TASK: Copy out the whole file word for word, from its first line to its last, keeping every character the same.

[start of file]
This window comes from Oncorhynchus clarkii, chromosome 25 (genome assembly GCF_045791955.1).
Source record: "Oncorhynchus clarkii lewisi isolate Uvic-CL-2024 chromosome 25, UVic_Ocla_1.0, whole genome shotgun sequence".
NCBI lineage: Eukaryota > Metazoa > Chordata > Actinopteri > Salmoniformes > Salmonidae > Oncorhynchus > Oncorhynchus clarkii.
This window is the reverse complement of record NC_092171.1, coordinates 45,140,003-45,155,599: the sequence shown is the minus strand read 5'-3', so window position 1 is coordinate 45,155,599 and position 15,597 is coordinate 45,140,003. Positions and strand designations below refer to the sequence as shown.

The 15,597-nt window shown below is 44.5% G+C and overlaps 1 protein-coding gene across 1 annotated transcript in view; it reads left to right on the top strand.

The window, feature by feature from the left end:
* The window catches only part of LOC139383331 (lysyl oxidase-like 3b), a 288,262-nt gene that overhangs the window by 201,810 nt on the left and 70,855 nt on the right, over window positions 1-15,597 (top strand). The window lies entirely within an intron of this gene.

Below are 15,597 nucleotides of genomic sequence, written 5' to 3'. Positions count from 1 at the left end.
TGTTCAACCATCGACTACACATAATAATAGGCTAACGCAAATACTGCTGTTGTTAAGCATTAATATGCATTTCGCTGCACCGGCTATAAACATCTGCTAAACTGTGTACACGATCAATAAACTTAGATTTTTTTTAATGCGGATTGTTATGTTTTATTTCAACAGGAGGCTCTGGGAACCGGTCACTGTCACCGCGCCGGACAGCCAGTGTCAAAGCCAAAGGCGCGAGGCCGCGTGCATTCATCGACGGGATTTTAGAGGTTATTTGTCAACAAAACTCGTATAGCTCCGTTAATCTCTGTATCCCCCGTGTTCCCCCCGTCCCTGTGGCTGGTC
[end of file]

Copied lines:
This window comes from Oncorhynchus clarkii, chromosome 25 (genome assembly GCF_045791955.1).
Source record: "Oncorhynchus clarkii lewisi isolate Uvic-CL-2024 chromosome 25, UVic_Ocla_1.0, whole genome shotgun sequence".
NCBI lineage: Eukaryota > Metazoa > Chordata > Actinopteri > Salmoniformes > Salmonidae > Oncorhynchus > Oncorhynchus clarkii.
This window is the reverse complement of record NC_092171.1, coordinates 45,140,003-45,155,599: the sequence shown is the minus strand read 5'-3', so window position 1 is coordinate 45,155,599 and position 15,597 is coordinate 45,140,003. Positions and strand designations below refer to the sequence as shown.

The 15,597-nt window shown below is 44.5% G+C and overlaps 1 protein-coding gene across 1 annotated transcript in view; it reads left to right on the top strand.

The window, feature by feature from the left end:
* The window catches only part of LOC139383331 (lysyl oxidase-like 3b), a 288,262-nt gene that overhangs the window by 201,810 nt on the left and 70,855 nt on the right, over window positions 1-15,597 (top strand). The window lies entirely within an intron of this gene.

Below are 15,597 nucleotides of genomic sequence, written 5' to 3'. Positions count from 1 at the left end.
TGTTCAACCATCGACTACACATAATAATAGGCTAACGCAAATACTGCTGTTGTTAAGCATTAATATGCATTTCGCTGCACCGGCTATAAACATCTGCTAAACTGTGTACACGATCAATAAACTTAGATTTTTTTTAATGCGGATTGTTATGTTTTATTTCAACAGGAGGCTCTGGGAACCGGTCACTGTCACCGCGCCGGACAGCCAGTGTCAAAGCCAAAGGCGCGAGGCCGCGTGCATTCATCGACGGGATTTTAGAGGTTATTTGTCAACAAAACTCGTATAGCTCCGTTAATCTCTGTATCCCCCGTGTTCCCCCCGTCCCTGTGGCTGGTC